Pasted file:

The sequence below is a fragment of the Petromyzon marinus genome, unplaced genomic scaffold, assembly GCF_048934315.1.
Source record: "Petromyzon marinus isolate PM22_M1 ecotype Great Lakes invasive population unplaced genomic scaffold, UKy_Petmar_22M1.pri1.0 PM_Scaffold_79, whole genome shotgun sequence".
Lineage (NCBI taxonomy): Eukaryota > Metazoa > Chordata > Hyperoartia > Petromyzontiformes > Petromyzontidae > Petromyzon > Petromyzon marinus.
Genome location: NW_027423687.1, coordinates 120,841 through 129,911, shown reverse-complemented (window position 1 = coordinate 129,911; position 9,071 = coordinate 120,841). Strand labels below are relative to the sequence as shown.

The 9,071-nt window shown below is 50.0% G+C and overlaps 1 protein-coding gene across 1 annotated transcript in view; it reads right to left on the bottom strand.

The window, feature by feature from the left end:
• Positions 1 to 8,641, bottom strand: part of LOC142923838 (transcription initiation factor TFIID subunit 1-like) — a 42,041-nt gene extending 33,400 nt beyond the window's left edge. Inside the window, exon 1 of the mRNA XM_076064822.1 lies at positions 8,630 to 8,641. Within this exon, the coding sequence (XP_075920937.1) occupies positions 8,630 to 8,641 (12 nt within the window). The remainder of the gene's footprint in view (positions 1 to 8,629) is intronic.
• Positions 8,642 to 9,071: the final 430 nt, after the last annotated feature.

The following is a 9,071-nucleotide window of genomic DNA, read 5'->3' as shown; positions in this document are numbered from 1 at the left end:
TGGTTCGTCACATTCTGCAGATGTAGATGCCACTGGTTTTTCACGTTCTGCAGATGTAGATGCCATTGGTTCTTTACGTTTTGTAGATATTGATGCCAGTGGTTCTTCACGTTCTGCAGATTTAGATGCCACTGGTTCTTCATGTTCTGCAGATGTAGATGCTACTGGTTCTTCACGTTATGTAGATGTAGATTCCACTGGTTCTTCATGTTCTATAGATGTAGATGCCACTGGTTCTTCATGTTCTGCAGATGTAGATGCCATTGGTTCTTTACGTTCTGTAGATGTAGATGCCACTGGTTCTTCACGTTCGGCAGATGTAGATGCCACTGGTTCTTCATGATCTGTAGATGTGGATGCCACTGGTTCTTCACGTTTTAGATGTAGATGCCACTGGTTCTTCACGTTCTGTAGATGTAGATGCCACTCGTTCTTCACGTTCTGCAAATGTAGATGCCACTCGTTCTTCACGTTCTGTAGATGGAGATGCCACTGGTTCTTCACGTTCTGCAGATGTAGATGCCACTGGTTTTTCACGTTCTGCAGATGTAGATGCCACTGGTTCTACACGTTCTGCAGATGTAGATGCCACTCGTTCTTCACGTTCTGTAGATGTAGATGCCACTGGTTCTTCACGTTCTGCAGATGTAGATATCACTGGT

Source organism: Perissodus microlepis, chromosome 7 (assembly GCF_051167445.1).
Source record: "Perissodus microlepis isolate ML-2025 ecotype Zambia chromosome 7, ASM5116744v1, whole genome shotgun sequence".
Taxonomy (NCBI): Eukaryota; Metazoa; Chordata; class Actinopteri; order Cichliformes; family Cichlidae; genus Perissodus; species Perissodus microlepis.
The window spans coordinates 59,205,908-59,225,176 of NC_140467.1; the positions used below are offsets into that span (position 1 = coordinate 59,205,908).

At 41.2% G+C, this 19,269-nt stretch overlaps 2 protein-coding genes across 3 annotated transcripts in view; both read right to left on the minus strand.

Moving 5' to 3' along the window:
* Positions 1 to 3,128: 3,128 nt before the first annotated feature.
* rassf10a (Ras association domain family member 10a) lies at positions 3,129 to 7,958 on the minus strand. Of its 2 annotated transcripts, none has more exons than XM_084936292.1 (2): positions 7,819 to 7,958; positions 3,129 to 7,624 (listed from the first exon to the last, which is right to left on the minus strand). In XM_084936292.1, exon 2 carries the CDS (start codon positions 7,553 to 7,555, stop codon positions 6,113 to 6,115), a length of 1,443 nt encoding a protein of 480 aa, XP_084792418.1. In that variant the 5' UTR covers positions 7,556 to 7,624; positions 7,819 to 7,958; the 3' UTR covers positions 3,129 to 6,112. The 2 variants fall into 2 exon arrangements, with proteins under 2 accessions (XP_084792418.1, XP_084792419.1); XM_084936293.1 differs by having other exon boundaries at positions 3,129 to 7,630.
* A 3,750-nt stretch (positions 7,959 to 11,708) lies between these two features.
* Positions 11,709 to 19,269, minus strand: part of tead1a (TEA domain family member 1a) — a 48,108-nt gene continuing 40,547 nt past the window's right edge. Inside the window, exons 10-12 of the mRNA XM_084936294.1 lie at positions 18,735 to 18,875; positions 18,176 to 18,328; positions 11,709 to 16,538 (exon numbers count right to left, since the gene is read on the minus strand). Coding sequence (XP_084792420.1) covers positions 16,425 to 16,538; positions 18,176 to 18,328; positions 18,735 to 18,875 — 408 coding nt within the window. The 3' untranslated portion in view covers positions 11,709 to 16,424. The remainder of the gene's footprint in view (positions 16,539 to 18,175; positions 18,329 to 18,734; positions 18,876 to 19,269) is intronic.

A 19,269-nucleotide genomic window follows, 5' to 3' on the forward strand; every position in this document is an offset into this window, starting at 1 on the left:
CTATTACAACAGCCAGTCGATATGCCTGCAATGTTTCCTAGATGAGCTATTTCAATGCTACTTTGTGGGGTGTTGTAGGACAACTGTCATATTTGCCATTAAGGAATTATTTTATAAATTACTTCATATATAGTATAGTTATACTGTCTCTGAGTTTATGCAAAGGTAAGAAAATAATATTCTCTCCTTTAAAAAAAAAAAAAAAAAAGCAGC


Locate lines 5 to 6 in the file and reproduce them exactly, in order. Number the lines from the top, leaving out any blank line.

The 9,071-nt window shown below is 50.0% G+C and overlaps 1 protein-coding gene across 1 annotated transcript in view; it reads right to left on the bottom strand.

The window, feature by feature from the left end: